How often have you heard inadequate leaders, when things go wrong, blame their staff, their customers, their competitors or the government, or a combination of those? But never seem to show any awareness of their own shortcomings?
In an age where there is constant pressure on companies large and small to change and adapt, and to do so rapidly, such leaders are not simply pathetic or annoying: they are dangerous.
In leadership roles, we can’t expect those we lead to change and grow if we are not prepared to change and grow ourselves. Which first of all requires that we know ourselves, not just our strengths and finer qualities, but our foibles, limitations and inadequacies.
This is not new.
The ancient Greeks knew a thing or two about human nature and how we can sometimes be our own worst enemies, especially by the lack of a true self-knowledge and self-awareness.
On the walls of the Temple of Apollo at Delphi were inscribed the words “gnothi seauton” – “Know thyself”.
And various Greek philosophers, the immortal Socrates and Plato among others, discoursed on this principle.
A story of transformative leadership
I was reminded of the “Know thyself” principle recently, when I interviewed Dan Musson, who had in the preceding seventeen months or so driven a major transformation of the organization of which he is CEO.
Dan Musson heads up the Australian Institute of Management, a 72 year old national institution in the management and leadership training field. In early 2014, as the new CEO, Dan commenced the task of bringing together into one, unified national organization a collection of state and territory divisions, which at that stage “actively competed against one another” and where “the only thing they had in common was a logo”.
After spelling out the scope of that transformational challenge and the strategy and processes followed, Dan spoke about the necessity for leaders of such processes to know themselves – and to “walk their talk”.
“If you’re going to be a leader in an organisation and drive transformational change, you really need to understand yourself. You need to understand your values, your strengths. You need to stay true to those things and be absolutely clear with those. And people need to not just hear the demonstration of that, they need to see it.”
Know yourself to know others better
One of the most important reasons for a leader to apply the “Know thyself” principle is to be better able to know and understand the people she or he is to lead.
Plato alluded to this, and centuries later – just over 350 years ago – the philosopher Thomas Hobbes wrote in his The Leviathan:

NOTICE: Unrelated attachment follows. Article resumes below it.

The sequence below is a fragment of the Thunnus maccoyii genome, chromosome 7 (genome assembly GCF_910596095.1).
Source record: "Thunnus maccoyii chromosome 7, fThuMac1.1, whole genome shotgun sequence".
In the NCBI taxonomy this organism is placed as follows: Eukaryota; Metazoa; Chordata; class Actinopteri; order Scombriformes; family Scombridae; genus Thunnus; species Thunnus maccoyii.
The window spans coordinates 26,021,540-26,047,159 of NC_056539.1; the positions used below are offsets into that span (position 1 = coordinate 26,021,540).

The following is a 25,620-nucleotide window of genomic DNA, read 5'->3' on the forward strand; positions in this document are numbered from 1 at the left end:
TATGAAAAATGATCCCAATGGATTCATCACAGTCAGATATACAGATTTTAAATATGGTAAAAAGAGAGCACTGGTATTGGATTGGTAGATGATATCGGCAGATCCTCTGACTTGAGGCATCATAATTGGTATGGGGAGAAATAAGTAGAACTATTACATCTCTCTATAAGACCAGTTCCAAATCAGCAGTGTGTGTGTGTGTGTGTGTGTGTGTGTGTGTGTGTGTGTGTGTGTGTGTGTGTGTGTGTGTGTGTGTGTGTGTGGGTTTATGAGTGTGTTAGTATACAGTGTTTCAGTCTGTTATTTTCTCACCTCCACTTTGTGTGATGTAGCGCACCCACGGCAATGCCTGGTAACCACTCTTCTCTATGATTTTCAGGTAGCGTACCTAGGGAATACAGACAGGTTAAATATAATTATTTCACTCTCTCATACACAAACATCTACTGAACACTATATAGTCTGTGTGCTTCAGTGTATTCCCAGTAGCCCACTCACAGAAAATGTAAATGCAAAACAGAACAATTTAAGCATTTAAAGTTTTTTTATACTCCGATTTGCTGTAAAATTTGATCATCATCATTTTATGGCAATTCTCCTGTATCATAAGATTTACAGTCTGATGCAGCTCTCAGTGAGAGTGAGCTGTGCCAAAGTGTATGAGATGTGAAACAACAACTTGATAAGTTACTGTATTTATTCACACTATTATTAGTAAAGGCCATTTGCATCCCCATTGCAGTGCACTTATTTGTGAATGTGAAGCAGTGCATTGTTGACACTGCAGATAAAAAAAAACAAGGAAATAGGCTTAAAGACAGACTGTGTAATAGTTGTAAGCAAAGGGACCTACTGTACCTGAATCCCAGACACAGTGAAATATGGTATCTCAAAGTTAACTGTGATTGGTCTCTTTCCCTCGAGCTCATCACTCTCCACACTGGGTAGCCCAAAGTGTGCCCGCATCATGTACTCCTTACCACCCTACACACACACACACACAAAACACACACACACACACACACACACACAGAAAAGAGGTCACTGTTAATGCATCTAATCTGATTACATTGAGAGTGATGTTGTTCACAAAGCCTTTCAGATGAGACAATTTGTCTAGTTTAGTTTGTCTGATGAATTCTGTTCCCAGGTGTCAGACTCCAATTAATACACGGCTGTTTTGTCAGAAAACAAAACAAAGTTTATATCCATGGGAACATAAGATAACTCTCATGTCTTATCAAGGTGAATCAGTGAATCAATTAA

“…but to teach us that for the similitude of the thoughts and passions of one man, to the thoughts and passions of another, whosoever looketh into himself and considereth what he doth when he does think, opine, reason, hope, fear, etc., and upon what grounds; he shall thereby read and know what are the thoughts and passions of all other men upon the like occasions.”
It’s not easy
One hundred years after Hobbes penned those words for The Leviathan, Benjamin Franklin, in his Poor Richard’s Almanac, wrote,
“There are three Things extremely hard: Steel, a Diamond, and to know one’s self.”
Yes, it can be painful, facing our shortcomings.
There are pretty clear indications that the “Know thyself” admonition to visitors to the Temple of Apollo at Delphi and various commentaries on the topic by the Greek philosophers had a strong element of reminding listeners of the need for some healthy humility. The original admonition was after all seen as being a message from the gods to humans, with a “know your place” sub-text.
But it’s not all about limitations
The leaders I have known at first hand and whom I most admire have not been unaware of their shortcomings. On the other hand, they have not allowed those shortcomings to hinder their commitment to doing a great job of leading.
But some leaders, like a lot of people everywhere, are at risk of being too cautious, too hesitant, precisely because they know they are not perfect, not immune to making mistakes. Such leaders especially can benefit from having sincere encouragement.
As Coachville explains:
The more often, and deeply, the coach champions their client at all levels (including their actions, progress, dreams, traits, commitments, gifts and qualities), the more encouraged the client feels and the more likely they are to succeed.
And the more competent and self-assured a client appears, the more I remind myself not to take that confidence for granted and to do some periodic championing.
Because, let’s face it, however well we think we know ourselves, if we are pretty balanced people we know we Lcan all do with some genuine encouragement from time to time.